Shortcross Small Batch Cask Aged starts with Rademon Estate Distillery’s flagship gin, and rests it for four month in European Oak barrels from a Bordeaux Wine estate. The barrel aged gin is the first flirtation with barrels for the young distillery, who just barreled their first batch of whiskey, and which is still some years off…
Absolutely gorgeous nose! Herbal, but more towards the floral side of that genre, a veil of clover, vanillin and barrel notes, herbaceous juniper, grassy meadow notes, toasted walnut and burnt orange rinds. It’s all blended quite delicately, with the wood only subtly in the mix, transforming the botanicals and not shouting or being too literal. It smells perfectly balanced.
You do get a crisp hit of wood early on the palate of Shortcross Small Batch Cask Aged, with lots of green, garden-notes. It strikes me as being clover green, yarrow, maple leaf, with juniper and astringent, resiny pine, especially towards the finish. Faint oak, dry wood chip and a hint of cranberry. The finish seems to suddenly flip upwards, as the dryness takes the wood character. Warm fumes with hints of wood endure on a palate that gets drier and drier.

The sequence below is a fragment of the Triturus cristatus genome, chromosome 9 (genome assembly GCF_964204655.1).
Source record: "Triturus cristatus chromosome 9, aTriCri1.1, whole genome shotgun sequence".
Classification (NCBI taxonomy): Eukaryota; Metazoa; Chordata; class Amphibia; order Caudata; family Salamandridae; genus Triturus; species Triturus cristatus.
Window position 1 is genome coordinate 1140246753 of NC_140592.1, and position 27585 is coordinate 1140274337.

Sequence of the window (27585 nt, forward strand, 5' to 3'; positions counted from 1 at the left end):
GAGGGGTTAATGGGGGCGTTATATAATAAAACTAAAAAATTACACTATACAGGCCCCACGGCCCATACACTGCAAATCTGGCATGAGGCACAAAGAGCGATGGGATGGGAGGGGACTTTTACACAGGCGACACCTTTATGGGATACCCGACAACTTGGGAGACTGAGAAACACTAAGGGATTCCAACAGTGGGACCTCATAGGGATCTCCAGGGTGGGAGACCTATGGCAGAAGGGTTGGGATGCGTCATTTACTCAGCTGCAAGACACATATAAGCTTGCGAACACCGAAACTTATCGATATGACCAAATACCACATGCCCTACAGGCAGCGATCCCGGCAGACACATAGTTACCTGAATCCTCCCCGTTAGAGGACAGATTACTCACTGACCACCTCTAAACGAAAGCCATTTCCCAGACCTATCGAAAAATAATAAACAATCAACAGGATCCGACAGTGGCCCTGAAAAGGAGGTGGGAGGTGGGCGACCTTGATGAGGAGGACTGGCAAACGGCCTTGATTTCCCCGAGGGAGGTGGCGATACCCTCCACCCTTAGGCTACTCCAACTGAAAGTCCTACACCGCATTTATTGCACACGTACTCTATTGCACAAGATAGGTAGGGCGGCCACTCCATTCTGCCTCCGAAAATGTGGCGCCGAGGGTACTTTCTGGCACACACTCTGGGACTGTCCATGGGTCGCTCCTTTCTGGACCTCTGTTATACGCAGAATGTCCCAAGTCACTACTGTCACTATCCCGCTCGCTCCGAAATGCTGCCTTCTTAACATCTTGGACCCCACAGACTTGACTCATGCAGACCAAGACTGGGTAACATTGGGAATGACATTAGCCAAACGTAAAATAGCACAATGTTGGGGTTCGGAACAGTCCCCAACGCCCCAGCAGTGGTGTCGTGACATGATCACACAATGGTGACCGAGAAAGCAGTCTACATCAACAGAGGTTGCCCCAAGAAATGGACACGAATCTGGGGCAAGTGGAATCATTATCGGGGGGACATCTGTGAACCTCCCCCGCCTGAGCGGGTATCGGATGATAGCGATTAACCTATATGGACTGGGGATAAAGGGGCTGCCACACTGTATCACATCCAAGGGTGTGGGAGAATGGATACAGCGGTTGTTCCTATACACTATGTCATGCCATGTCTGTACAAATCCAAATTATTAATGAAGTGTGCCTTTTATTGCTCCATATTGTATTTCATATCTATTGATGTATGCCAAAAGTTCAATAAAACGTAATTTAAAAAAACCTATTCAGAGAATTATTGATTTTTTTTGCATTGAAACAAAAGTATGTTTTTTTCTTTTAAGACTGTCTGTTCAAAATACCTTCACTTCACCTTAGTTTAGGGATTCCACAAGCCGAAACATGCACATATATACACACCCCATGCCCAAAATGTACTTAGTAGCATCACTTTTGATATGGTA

As a sipping gin, I’m not sure Shortcross Small Batch Cask Aged works as well as it does mixed. I like it in a Negroni, and think that with Tonic (this seems to be an emerging way people are drinking their aged gin I’ve been told; therefore, I’m going to be giving it a closer look as a drink option when I do my aged gin reviews) it actually works. The green notes definitely carry over, and dare I say, it works while being quite unexpected for an aged gin.
In the bigger picture I’d characterize Shortcross Small Batch Cask Aged as being squarely within this trend in the last eighteen months where aged gin has stepped out of the shadows and distillers are finally getting it right. Really right.
I’d love a bit more vanillin and a bit more barrel, and less wood on the finish. I love the botanical expression but it feels like it could use a hint more anise or cinnamon to balance things out. But I think therein comes the risk of bottling a gin designed to be an unaged spirit. The design process for an aged spirit needs to be different because botanicals and flavor profiles change. Just as a good bourbon doesn’t necessarily make a good white whiskey, a good gin doesn’t always get better in the barrel. It’s good, but it’s missing something. It’s almost there. But worth a look if you can get your hands on one of the 460. If not, stay tuned for the next one.
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